|2| |Spaltenumbruch| BARON HUMBOLDT, having trav-elled from the year 1790, as a naturaliſt,through Germany, Poland, France, Switz-erland, and through parts of England, It-aly, Hungary, and Spain, came to Paris,in 1798, when he received an invitationfrom the directors of the national muſeum, toaccompany Captain Baudin , in his voyageround the world.—Citizen Alexander AimeGourjon Bonpland , a native of Rochelle, andbrought up in the Paris Muſeum, was alſoto have accompanied them; when on thepoint of departing, the whole plan was ſuſ-pended until a more favorable opportu- nity, owing to the recommencement ofthe war with Auſtria, and to the conſe-quent want of funds. Mr. Humboldt, who, from 1792, hadconceived the plan of travelling throughIndia, at his own expenſe, with a view ofadding to the knowledge of the ſciences con-nected with natural hiſtory, then reſolved tofollow the learned men, who had gone onthe expedition to Egypt.—His plan was togo to Algiers in the Swediſh frigate, whichcarried the Conſul Skoldebrandt, to followthe caravan, which goes from Algiers toMecca, going through Egypt to Arabia,and thence by the Perſian gulph, to theEngliſh Eaſt-India eſtabliſhments. Thewar, which unexpectedly broke out in Octo-ber, 1798, between France and the Barbarypowers, and the troubles in the Eaſt, pre-vented Mr. Humboldt from embarking atMarſeilles, where he had been fruitleſslytwo months waiting to proceed. Impatientat this delay, and continuing firm in hisdetermination to go to Egypt, he went toSpain hoping to paſs more readily underthe Spaniſh flag from Carthagena to Al-giers and Tunis. He took with him thelarge collection of philoſophical, chemical,and aſtronomical inſtruments, which he pur-chaſed in England and France. From a happy concurrence of circum-ſtances, he obtained, in February, 1799,from the Court of Madrid, a permiſſion toviſit the Spaniſh colonies of the two Amer-icas, a permiſſion which was granted with aliberality and frankneſs, which was honora-ble to the government and to a philoſophicage. After a reſidence of ſome months atthe Spaniſh court, during which time theKing ſhowed a ſtrong perſonal intereſt in theplan, Mr. Humboldt, in June, 1799, left Eu-rope, accompanied by Mr. Bonpland, who,to a profound knowledge in botany and zoo-logy, added an indefatigable zeal. It is withthis friend that Mr. Humboldt has accom-pliſhed, at his own expenſe, his travels in thetwo hemiſpheres, by land and ſea, probablythe moſt extenſive which any individual hasever undertaken. Theſe two travellers left Corruna, in theSpaniſh ſhip Pizarro, for the Canary Iſlands,where they aſcended to the crater of the Peakof Teyde, and made experiments on the anal-yſis of the air. In July they arrived at theport of Cumuna, in South-America. In1799, 1800, they viſited the coaſt of Paria,the miſſions of the Chaymas Indians, theprovinces of New-Andaluſa, (a country,which had been rent by the moſt, dreadfulearthquakes, the hotteſt, and yet the moſthealthy in the world), of New-Barcelona, ofVenezuela, and of Spaniſh Guayana.—InJanuary, 1800, they left Caraccas, to viſitthe beautiful vallies of Aragua, where thegreat lake of Valencia recals to the mind theviews of the lake of Geneva, embelliſhed bythe majeſty of the vegetation of the tropics.From Porto Cabello they croſſed, to theſouth, the immenſe plains of Calabozo, of Apure, and of the Oronoco, alſo Los Lla-nos, a deſert ſimilar to thoſe of Africa, wherein the ſhade, by the reverbation of heat)the thermometer of Reaumur roſe to 35 and37 (111 to 115 F.) degrees. The levelof the country for 2000 ſquare leagues doesnot differ 5 inches. The ſand every whererepreſents the horizon of the ſea, withoutvegetation; and its dry boſom hides the croc-odiles, and the torpid boa, (a ſpecies of ſer-pent.) The travelling here, as in all SpaniſhAmerica, except Mexico, is performed onhorſeback. They paſſed whole days with-out ſeeing a palm tree or the veſtige of ahuman dwelling. At St. Fernando de A-pure, in the province of Varinas, Meſſrs. Humboldt and Bonpland began that fatigu-ing navigation of nearly 1000 marine leaguesexecuted in canoes, making a chart of the |Spaltenumbruch| country, by the aſſiſtance of chronometers,the ſatellites of Jupiter, and the lunar diſ-tances. They deſcended the river Apure,which empties itſelf into the Oronoco, in 7degrees of latitude. They aſcended the laſtriver (paſſing the celebrated cataracts ofMaypure and Atures) to the mouth of theGuavaire. From thence they aſcended theſmall rivers of Tabapa, Juamina, and Temi.From the miſſion of Sarita, they croſſed byland to the ſources of the famous Rio Negro,which Condamine ſaw, where it joins the Amazon, and which he calls a ſea of freſhwater. About 30 Indians carried the can-noes through woods of Mami Lecythis, andLaurus Cinamomoides, to the cano, orcreek of Pimichin. It was by this ſmallſtream that the travellers entered the RioNegro, or Black River, which they deſcend-ed to St. Carlos, which has been erroneouſ-ly ſuppoſed to be placed under the equator,or juſt at the frontier of Great Para, in thegovernment of Braſila: A canal from Temito Pimichin, which from the level nature ofthe ground is very practicable, would preſenta fine internal communication between thePara, and the province of Carracas, a com-munication infinitely ſhorter than that ofCaſſiquiare.—From the fortreſs of St. Car-los, on the Rio Negro, Mr. H. went northup that river and the Caſſiquiare to the O-ronoco, and on this river to the volcano Dai-da, or the miſſion of the Esmeralda, nearthe ſources of the Oronoco: the Indians,Guaicas, (a race of men almoſt pigmies,very white and very warlike) render fruitleſsany atempts to reach the ſources themſelves. From the Eſmeralda, Meſſrs. H. and B.went down the Oronoco, when the watersroſe, towards its mouths at St. Thomas dela Guayana, or the Angoſtura. It was dur-ing this long navigation that they were in acontinued ſtate of ſuffering, from want ofnouriſhment and ſhelter, from the nightrains, from living in the woods, from themoſquetoes, and an infinite variety of ſting-ing inſects, and from the impoſſibility ofbathing, owing to the fierceneſs of the croc-odile and the little carib fiſh, and finally themiaſmata of a burning climate. They re-turned to Cumuna by the plains of Cari andthe miſſion of the Carib Indians, a race ofmen very different from any other, andprobably, after the Patagonians, the talleſtand moſt robuſt in the world. After remaining ſome months at New-Barcelona and Cumuna, the travellers ar-rived at the Havanna, after a tedious anddangerous navigation, the veſſel being inthe night on the point of ſtriking upon the Vibora rocks. Mr. H. remained threemonths in the iſland of Cuba, where he oc-cupied himſelf in aſcertaining the longitudeof the Havanna, and in conſtructing ſtoveson the ſugar plantations, which have ſincebeen pretty generally adopted. They wereon the point of ſetting off for Vera Cruz,meaning by the way of Mexico and Acapul-co, to go to the Philippine Iſlands, and fromthence, if it was poſſible, by Bombay and Aleppo, to Conſtantinople, when ſome falſereports relative to Baudin’s voyage alarmedthem, and made them change their plan.The gazettes held out the idea that thisnavigator would proceed from France toBuenos Ayres, and from thence by CapeHorn, for Chili and the coaſt of Peru. Mr. Humboldt had promiſed to Mr. Baudin,and to the Muſeum of Paris, that whereverhe might be, he would endeavor to join theexpedition, as ſoon as he ſhould know of itshaving been commenced. He flattered him-ſelf that his reſearches, and thoſe of hisfriend Bonpland, might be more uſeful toſcience, if united to the labors of the learnedmen, who would accompany Capt. Baudin. Theſe conſiderations induced Mr. Hum-boldt to ſend his manuſcripts, for 1799 and1800, direct to Europe, and to freight aſmall ſchooner at Batabano, intending to goto Carthagena, and from thence, as quicklyas poſſible, by the Iſthmus of Panama, tothe South Sea. He hoped to find Capt. Baudin at Guayaquil, or at Lima, andwith him to viſit New Holland, and the iſl-ands of the Pacific Ocean, equally intereſt-ing in a moral point of view, as by the lux-uriance of their vegetation. It appeared imprudent to expoſe themanuſcripts and collections already madeto the risks of this propoſed navigation.Theſe manuſcripts of the fate of which Mr.H. remained ignorant during three years,and until his arrival in Philadelphia, arriv-ed ſafe, but one third part of the collectionwas loſt by ſhip-wreck. Fortunately, (ex-cept the inſects of the Oronoco, and of theRio Negro) they were only duplicates; butunhappily, friar John Gonzales, monk ofthe order of St. Francis, the friend to whomthey, were entruſted, periſhed with them.He was a young man full of ardor, whohad penetrated into this unknown world ofSpaniſh Guayana further than any otherEureopean. (To be continued.) |1| |Spaltenumbruch|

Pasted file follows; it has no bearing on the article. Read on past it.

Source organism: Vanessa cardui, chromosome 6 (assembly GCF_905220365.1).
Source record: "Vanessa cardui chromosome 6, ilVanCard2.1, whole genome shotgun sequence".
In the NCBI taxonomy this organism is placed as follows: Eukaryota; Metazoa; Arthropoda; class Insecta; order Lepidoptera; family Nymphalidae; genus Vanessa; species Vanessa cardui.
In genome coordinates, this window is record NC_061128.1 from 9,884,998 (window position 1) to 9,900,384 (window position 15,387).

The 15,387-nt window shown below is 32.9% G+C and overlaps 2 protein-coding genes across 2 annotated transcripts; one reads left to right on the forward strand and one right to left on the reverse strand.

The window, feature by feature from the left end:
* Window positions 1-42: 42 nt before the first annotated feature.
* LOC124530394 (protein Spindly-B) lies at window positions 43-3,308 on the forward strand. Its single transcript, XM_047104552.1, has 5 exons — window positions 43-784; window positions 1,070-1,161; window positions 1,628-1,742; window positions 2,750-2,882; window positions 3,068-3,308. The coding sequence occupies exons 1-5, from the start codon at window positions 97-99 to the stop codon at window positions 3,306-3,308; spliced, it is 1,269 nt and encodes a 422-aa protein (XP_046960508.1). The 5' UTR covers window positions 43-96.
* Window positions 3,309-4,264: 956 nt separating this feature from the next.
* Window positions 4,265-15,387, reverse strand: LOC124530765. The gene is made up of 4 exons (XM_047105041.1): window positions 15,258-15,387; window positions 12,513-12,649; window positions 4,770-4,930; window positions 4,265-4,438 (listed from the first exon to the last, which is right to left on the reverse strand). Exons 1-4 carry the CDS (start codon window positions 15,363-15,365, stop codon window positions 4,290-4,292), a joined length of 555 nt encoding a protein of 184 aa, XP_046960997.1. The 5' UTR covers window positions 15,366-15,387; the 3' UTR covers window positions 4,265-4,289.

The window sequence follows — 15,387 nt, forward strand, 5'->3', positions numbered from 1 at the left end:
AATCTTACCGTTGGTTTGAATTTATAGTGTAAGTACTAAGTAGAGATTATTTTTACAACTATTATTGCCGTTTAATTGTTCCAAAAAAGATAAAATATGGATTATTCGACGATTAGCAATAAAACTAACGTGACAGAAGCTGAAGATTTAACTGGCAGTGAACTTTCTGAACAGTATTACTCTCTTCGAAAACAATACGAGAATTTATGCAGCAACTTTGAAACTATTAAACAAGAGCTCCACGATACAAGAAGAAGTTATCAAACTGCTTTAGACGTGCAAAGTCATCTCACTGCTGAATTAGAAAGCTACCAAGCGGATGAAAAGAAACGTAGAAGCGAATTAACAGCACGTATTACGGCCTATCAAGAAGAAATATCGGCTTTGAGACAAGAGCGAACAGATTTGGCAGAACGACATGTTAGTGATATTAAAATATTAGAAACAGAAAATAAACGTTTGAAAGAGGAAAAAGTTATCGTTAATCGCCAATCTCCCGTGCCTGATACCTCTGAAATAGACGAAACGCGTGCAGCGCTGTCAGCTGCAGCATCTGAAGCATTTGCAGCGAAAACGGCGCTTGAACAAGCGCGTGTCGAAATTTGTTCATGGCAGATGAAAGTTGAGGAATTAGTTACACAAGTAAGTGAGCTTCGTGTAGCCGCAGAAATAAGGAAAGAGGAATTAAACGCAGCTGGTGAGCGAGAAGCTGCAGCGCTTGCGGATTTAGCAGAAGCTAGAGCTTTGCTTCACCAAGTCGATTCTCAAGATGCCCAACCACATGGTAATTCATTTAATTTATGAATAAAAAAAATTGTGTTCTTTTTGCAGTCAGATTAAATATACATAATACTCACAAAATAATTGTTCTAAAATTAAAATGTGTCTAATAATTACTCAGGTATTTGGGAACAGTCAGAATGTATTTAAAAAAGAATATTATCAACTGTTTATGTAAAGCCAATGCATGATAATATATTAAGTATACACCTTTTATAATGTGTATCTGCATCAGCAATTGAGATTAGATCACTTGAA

BARON HUMBOLDT.